Up until a few years ago, 32-year-old Brooke Robinson was just like any other millennial living her life to the fullest.
She had done a lot before the age of 30: graduated from the University of Western Ontario, taken a year off and backpacked through Europe solo, completed a post-grad in public relations at Humber College followed by an internship in Australia, and went on to work in communications at Sunlife and itravel in Toronto. She then moved on to Mindshare, where she remains the director of social strategy.
Last year, however, Robinson’s world was altered with a multiple sclerosis (MS) diagnosis – but that doesn’t mean her life stopped. She may walk with a cane, but Robinson carries on like she did before with a pro-active approach and a perpetual ‘yes mentality’.
“In the articles I read about people with MS and people I know with it, it seems people go one of two ways. They either get reclusive with life and work, or they keep going about their day and try to live as normal of a life as possible. And I think I’m a part of that camp. I still try to be a part of everything and do all those things,” says Robinson.
She has noticed the disease manifest in her body in different ways, but many of her symptoms were prevalent for years before she had her first MRI. “I had incontinence issues with both bowel and bladder for about four years. So, I went to my family doctor and they started testing me, but couldn’t really find anything unusual. In the colonoscopy and everything, they said that it just looked like I had IBS and they put me on anti-anxiety pills,” said Robinson. “But I still thought something was wrong, yet that was the end of the road.”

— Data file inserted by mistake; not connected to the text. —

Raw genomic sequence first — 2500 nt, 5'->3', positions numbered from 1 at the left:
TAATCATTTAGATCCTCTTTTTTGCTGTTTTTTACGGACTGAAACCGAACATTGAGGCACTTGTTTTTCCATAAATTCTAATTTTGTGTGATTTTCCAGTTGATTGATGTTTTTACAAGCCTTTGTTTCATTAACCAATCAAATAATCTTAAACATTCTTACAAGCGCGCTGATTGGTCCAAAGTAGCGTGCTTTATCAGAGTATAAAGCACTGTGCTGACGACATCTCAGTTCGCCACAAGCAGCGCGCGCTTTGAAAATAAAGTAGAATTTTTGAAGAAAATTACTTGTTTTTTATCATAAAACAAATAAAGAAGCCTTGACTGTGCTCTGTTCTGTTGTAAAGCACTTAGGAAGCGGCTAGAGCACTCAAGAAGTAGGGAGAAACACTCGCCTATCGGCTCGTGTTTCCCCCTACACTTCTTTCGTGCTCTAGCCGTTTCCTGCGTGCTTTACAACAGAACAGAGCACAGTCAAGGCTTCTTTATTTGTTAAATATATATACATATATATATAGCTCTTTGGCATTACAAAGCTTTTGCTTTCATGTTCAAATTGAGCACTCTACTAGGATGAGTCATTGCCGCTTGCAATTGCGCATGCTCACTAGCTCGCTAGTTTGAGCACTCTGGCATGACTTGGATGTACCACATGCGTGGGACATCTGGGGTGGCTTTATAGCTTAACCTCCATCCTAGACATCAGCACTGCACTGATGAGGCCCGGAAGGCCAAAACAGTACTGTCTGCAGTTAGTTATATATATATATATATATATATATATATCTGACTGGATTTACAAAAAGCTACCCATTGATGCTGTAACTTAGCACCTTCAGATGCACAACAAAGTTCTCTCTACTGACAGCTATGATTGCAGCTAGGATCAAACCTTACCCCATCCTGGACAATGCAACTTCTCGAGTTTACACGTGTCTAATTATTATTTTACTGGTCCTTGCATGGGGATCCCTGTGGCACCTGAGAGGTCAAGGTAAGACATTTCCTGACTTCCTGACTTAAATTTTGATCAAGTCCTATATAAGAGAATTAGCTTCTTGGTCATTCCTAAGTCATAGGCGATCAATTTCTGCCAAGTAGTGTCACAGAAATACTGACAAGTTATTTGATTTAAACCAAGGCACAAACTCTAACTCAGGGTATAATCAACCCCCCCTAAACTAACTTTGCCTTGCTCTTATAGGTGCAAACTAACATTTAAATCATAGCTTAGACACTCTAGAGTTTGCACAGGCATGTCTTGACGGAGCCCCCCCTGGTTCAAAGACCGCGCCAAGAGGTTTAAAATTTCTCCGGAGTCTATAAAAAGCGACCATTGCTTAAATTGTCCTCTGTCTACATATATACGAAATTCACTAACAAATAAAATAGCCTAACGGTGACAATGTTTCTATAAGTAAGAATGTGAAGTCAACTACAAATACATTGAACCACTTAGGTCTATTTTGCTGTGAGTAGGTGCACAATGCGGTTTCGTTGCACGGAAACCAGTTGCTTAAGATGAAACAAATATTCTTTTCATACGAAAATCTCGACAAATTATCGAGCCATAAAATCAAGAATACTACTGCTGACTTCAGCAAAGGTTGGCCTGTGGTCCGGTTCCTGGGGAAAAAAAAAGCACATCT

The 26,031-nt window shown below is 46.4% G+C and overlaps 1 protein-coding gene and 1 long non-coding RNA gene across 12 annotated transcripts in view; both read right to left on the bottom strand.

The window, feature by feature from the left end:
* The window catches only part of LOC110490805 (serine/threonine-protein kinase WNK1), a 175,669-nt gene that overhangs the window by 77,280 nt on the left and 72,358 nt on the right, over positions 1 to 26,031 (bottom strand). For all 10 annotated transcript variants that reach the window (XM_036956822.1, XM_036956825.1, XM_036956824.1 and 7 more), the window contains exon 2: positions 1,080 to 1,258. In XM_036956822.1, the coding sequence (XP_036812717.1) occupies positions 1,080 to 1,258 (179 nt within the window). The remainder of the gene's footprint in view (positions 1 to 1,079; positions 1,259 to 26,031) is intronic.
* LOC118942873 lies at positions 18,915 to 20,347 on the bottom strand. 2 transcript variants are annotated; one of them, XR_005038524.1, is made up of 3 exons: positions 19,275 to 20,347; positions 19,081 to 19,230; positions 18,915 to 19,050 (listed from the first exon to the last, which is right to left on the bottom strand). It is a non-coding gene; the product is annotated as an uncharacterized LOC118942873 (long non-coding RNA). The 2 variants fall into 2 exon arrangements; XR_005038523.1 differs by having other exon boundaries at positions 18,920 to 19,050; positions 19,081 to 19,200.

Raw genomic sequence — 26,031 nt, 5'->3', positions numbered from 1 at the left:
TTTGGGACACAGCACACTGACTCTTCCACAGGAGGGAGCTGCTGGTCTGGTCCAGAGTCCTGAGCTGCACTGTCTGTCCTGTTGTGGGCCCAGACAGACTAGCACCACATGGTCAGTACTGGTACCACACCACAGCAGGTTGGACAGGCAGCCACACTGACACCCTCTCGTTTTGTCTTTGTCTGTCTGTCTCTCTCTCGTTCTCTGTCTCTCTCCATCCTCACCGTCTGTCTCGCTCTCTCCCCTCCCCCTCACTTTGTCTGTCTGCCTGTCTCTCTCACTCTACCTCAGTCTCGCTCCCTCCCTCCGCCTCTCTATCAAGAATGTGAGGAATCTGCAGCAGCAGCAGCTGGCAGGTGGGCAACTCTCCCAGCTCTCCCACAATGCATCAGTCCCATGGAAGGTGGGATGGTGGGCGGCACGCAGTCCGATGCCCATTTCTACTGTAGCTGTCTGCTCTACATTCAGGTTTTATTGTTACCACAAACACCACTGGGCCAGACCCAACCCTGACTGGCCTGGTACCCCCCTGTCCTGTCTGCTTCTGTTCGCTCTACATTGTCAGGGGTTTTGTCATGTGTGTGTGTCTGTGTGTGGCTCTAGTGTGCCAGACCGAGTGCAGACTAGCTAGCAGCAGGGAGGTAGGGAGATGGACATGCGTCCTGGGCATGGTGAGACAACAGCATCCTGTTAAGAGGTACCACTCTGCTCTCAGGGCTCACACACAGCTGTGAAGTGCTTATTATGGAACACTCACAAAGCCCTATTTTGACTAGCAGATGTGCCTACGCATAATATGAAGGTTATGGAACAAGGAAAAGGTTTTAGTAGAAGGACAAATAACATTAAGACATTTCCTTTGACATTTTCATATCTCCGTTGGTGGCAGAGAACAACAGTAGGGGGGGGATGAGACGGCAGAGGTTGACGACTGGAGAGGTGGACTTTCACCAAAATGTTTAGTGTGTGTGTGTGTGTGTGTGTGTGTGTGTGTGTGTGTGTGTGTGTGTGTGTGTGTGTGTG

As her symptoms persisted, so did she.
“I went to another GP, who found the whole thing unusual. At the same time, I started developing something that I now know is optic neuritis, a standard symptom of MS,” says Robinson. “I started with sort of a headache behind my left eye and nothing would help it. My eye became blurry for a couple of days. I told the doctor this and she suggested an MRI.”
The quickest way to do that was to go to emergency. “The doctor came over and tested my reflexes and I pretty much kicked her in the face. One of the symptoms of a neurological disease is spasticity so your reflexes will spring,” says Robinson. The doctor alluded toward a neurological disorder.
To Robinson, all her symptoms made sense. She continued to take matters into her own hands, going home and doing as much research as she possibly could. She checked all the boxes as a prime candidate for MS.
“Canada is a leader in MS. It also disproportionately affects people from southeastern Canada and the northeastern US. It tends to affect women aged 20-40. If you’ve had mono, it seems to be connected,” said Robinson. “I just needed confirmation.”
With MS, you have to rule everything else out first. Robinson consulted neurologists and underwent a series of blood tests, a brain and spinal MRI, a bladder test, a neuro pathway test, and a spinal test. She failed every one.
Instead of crippling with the news, Robinson adopted an positive and inspirational outlook that she hasn’t lost sight of.
“At first I was thinking that things could be worse. I could have cancer or Lou Gehrig’s disease,” said Robinson. “My first hope was that I had relapsing-remitting MS, the least evil of the disease. You’ll go through a short bout where your symptoms are really bad, then you basically go into remission for months or years and can be controlled by medication.